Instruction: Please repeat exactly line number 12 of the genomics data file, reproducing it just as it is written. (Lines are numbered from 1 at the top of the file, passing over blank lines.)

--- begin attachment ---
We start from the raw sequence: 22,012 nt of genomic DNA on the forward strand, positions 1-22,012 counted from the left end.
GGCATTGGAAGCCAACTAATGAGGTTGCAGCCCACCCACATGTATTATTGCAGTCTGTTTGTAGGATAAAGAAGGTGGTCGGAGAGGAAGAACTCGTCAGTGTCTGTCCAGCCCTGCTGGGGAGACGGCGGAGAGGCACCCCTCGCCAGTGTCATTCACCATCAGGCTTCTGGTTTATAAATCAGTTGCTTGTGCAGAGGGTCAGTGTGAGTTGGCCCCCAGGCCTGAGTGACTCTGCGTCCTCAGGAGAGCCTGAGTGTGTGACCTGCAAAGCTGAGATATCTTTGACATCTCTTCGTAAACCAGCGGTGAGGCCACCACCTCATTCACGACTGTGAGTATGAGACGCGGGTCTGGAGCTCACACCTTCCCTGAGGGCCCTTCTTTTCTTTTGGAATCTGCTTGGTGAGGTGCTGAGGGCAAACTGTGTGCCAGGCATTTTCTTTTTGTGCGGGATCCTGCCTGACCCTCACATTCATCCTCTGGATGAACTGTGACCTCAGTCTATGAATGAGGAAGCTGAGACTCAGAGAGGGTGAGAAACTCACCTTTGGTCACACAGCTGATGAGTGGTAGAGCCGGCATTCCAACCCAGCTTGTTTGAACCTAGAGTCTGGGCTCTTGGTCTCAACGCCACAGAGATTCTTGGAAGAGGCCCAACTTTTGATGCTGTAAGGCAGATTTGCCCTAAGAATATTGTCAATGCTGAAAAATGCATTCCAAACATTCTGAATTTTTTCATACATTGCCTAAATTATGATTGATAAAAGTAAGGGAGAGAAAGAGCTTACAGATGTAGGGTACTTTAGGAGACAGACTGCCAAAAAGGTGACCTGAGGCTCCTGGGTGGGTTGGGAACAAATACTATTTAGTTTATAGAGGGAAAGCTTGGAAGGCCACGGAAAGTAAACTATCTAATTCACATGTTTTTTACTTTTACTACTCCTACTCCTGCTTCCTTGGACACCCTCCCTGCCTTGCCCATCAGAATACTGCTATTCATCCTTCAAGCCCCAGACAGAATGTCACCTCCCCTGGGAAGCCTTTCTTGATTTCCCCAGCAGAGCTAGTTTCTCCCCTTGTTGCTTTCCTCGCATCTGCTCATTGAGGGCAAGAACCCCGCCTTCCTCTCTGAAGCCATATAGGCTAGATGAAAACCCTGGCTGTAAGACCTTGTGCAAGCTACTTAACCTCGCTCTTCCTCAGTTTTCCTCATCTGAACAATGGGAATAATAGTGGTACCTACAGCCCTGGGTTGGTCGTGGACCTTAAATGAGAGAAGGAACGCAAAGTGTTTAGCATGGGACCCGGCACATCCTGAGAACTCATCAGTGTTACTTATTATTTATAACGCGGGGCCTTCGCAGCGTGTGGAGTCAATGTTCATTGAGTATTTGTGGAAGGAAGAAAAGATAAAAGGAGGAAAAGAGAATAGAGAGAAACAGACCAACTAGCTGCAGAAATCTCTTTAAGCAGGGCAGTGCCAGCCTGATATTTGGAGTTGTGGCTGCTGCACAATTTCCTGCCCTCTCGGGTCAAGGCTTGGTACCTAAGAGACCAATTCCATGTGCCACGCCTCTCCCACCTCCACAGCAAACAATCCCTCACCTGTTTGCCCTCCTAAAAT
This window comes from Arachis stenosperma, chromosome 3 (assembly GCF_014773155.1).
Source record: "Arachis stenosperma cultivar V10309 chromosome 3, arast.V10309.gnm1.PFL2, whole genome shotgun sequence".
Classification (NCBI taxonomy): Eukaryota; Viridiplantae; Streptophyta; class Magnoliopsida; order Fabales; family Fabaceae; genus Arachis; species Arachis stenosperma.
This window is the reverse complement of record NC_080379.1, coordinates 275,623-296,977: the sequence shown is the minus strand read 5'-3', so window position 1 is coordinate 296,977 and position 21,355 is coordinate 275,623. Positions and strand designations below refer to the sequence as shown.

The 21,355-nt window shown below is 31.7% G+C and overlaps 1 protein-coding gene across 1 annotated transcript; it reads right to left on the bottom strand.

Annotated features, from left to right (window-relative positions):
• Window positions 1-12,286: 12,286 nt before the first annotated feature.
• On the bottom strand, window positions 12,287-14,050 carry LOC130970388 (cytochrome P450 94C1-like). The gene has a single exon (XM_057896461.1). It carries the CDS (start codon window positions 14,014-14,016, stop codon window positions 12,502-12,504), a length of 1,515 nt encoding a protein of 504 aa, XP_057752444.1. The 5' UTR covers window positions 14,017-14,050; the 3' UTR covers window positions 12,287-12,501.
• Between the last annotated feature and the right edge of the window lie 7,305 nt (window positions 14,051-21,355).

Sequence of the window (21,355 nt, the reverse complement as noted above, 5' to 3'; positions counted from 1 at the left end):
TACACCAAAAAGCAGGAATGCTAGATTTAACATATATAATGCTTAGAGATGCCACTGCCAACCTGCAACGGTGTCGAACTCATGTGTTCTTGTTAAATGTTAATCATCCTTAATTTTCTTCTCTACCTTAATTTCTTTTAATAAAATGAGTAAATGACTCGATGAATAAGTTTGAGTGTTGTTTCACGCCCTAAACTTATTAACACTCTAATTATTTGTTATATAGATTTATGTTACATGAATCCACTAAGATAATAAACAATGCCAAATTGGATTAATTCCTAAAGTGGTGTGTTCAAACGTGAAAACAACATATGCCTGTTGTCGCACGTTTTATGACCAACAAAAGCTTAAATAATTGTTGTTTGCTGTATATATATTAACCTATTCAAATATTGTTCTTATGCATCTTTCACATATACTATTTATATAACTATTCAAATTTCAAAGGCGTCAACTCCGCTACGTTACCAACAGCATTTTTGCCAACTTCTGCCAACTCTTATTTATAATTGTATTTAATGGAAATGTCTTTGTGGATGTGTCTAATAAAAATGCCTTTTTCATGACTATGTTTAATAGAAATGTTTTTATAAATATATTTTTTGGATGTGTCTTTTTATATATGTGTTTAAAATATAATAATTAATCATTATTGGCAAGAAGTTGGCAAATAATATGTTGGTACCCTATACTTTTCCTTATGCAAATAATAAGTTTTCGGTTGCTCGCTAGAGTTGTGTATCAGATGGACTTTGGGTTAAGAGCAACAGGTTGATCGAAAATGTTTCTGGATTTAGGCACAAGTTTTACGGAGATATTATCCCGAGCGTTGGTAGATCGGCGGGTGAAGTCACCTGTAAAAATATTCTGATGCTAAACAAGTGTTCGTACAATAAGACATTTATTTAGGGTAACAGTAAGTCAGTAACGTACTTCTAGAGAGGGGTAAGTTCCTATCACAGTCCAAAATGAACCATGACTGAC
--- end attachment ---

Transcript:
Sequence of the window (21,355 nt, the reverse complement as noted above, 5' to 3'; positions counted from 1 at the left end):